The Munger house is currently a restaurant, which after some trials and errors went from being LaBinnah to LaBinnah Bistro. This bistro specializes in grass-fed beefsteaks and cosmopolitan menu fare. More on this later.

“Hey, you looking at a new roof?” cried someone who appeared to be the foreman. My spouse looked at him quizzically, pointed to the roof and replied, “Yes?’ “Well, we’ll come over later to look at it and give you an estimate.” the foreman retorted.

Normally, an interaction like this would bring to mind those unscrupulous fly-by-nights who trick guileless souls into buying a shoddy asphalt job at a hiked-up price. In a small town like Hannibal, this folksy approach is the norm. To protect ourselves, all we had to do was ask a few locals about the person. From this we’d expect to receive a no-holds barred, full-blown report in return. How I wish I’d done this with an earlier contractor.

As it turned out, the foreman was someone I'd gone to high school with back in the 1970’s. Mike Treastor in those days was a seriously hard worker whom teachers hired for summer work. The creation of his business, Mike's Construction, LLC is a local success story, as Mike often has to turn down bids for his services in Hannibal and the Midwest region.

We agreed to a contract for both the house and the garage. Since asphalt shingles had always been used for the house, we opted for this choice again. The architectural shingles we selected (except for the cone section) are expected to last 40-50 years. The contracted work was a bit more pricey than the norm, but this was to be expected considering the dangerous pitch of the roof. "If someone falls from this roof,” explained Mike, “he’ll die!” The work commenced a few months later.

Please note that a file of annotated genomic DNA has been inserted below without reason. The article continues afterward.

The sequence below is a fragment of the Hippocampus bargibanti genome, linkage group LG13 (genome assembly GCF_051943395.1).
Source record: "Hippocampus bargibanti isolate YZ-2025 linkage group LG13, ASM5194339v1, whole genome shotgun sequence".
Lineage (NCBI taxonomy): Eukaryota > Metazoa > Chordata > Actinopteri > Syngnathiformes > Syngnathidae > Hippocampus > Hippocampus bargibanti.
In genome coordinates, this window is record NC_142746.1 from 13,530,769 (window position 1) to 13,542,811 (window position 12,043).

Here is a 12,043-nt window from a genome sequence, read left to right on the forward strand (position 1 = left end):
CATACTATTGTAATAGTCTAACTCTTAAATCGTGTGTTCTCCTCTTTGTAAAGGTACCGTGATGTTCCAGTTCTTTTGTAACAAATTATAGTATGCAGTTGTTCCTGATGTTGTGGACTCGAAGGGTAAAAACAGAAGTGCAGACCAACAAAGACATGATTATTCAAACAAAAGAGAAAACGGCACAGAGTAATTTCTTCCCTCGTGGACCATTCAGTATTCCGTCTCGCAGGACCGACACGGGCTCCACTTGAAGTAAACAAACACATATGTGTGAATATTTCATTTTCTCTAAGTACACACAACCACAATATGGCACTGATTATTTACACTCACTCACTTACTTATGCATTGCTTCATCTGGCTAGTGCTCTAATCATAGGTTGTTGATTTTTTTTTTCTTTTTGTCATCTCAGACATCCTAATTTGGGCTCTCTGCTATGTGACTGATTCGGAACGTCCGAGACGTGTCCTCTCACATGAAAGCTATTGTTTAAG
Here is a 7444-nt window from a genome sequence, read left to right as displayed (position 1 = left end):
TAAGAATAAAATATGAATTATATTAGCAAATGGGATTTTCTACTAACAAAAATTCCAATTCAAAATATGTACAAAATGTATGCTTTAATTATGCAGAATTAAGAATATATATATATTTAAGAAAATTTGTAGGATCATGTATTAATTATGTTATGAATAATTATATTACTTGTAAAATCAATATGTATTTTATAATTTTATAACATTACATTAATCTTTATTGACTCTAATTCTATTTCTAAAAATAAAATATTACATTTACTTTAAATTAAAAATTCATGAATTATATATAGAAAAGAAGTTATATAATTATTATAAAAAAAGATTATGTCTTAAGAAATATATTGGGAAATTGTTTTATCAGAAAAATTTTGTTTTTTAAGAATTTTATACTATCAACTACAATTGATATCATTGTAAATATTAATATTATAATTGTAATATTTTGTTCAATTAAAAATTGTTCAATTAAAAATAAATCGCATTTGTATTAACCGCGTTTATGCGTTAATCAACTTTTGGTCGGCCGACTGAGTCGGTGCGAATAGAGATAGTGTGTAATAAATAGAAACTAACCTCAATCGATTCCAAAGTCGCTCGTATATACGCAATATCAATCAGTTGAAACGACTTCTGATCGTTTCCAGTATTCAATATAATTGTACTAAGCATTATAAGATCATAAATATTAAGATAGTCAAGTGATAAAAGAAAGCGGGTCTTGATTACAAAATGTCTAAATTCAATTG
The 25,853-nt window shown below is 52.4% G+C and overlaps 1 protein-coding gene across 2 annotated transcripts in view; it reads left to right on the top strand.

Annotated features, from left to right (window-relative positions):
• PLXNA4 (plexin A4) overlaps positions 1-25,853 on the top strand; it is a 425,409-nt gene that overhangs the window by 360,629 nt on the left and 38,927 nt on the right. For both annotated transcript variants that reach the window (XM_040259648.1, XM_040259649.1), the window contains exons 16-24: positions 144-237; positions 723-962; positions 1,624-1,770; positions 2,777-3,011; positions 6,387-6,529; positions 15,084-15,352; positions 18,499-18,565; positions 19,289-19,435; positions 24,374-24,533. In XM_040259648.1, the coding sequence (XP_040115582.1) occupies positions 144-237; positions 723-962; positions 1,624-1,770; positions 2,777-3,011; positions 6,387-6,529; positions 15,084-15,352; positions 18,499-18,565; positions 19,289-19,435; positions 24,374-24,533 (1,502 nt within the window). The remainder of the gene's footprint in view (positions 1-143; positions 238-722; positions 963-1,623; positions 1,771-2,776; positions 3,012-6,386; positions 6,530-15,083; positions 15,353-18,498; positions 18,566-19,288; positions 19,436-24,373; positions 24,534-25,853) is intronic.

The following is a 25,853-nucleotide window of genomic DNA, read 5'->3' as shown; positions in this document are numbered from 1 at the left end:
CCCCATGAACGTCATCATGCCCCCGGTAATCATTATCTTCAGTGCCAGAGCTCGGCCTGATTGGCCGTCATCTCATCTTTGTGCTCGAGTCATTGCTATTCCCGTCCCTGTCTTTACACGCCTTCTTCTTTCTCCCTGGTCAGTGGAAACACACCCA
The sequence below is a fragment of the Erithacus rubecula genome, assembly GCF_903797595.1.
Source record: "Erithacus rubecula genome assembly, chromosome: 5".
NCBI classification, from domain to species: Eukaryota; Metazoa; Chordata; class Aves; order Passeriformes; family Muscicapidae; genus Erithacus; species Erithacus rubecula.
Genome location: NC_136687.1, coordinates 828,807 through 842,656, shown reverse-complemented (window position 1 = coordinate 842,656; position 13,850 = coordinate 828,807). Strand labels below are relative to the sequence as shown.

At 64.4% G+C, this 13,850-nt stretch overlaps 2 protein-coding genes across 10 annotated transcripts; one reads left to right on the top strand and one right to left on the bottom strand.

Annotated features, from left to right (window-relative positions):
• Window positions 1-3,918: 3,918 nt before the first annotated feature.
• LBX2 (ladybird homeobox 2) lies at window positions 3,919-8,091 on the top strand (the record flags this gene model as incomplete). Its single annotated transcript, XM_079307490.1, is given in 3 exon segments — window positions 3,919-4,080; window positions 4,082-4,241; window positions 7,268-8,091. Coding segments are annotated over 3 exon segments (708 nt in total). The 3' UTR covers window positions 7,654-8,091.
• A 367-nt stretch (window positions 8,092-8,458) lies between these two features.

During the hot days of early summer, the workers arrived faithfully around 6am each day and carried out the awesome task…

The roofing commences on this balmy June day.
Photo compliments of the hosts of Garden House B&B and LaBinnah.

Note the awesomely steep roof pitches on this Queen Anne.
Same credits as above.

The roof cone work commenced almost right away.
Photo compliments of Pat Kerns,
our neighbor and area art teacher.

This dumpster became a coffin for rooves past.
Ditto, Garden House credit.

Sunday, September 28, 2008

Shocking Revelations


Laura’s house couldn’t have been less ready to accept the challenges of supporting 21st century electrical demands. This is an understatement considering this house should have suffered serious damage due to overloaded circuits and a badly placed service box long ago.

Bad Stuff…

One service box was mounted out on the exterior porch wall adjacent to the kitchen.

The fuse panel in the basement gave service of a mere 60 amps – not nearly enough to provide power to three working bathrooms, a full service kitchen, heat and light a 2500+ square foot interior and support computer hardware.

We still had all the knob and tube wiring from the basement to the attic and not enough ground fault interrupters (GFI) to cut power in the case of overloaded circuits. If ever there would be an electrical failure that caused a fire and no GFI was in the circuit, an insurance company would not cover the loss.

So, we decided on these major alterations...

Remove and replace all non-insulated knob & tube wiring in the basement up to the attic.

Add GFI’s in the basement and bathrooms.

Upgrade the fuse panel to 400 amp service.

Move the service panel from the porch to the basement.

In the freezing dead of winter, we approached our good friends, the Talleys and Rick Rose of Rockcliffe Mansion. Both recommended we use John of JM & S Electric. For over 30 years, John had been a popular contractor of choice among locals, businesses and out-of-towners in Hannibal and its surrounding area (all the way down to Saint Louis).

Here were some of the electrical changes John and his crew made. Some of it might look like overkill, but it really wasn't, considering what we had in mind for the house.

The new circuit breaker box in the basement.

Scads of electrical cables in the basement...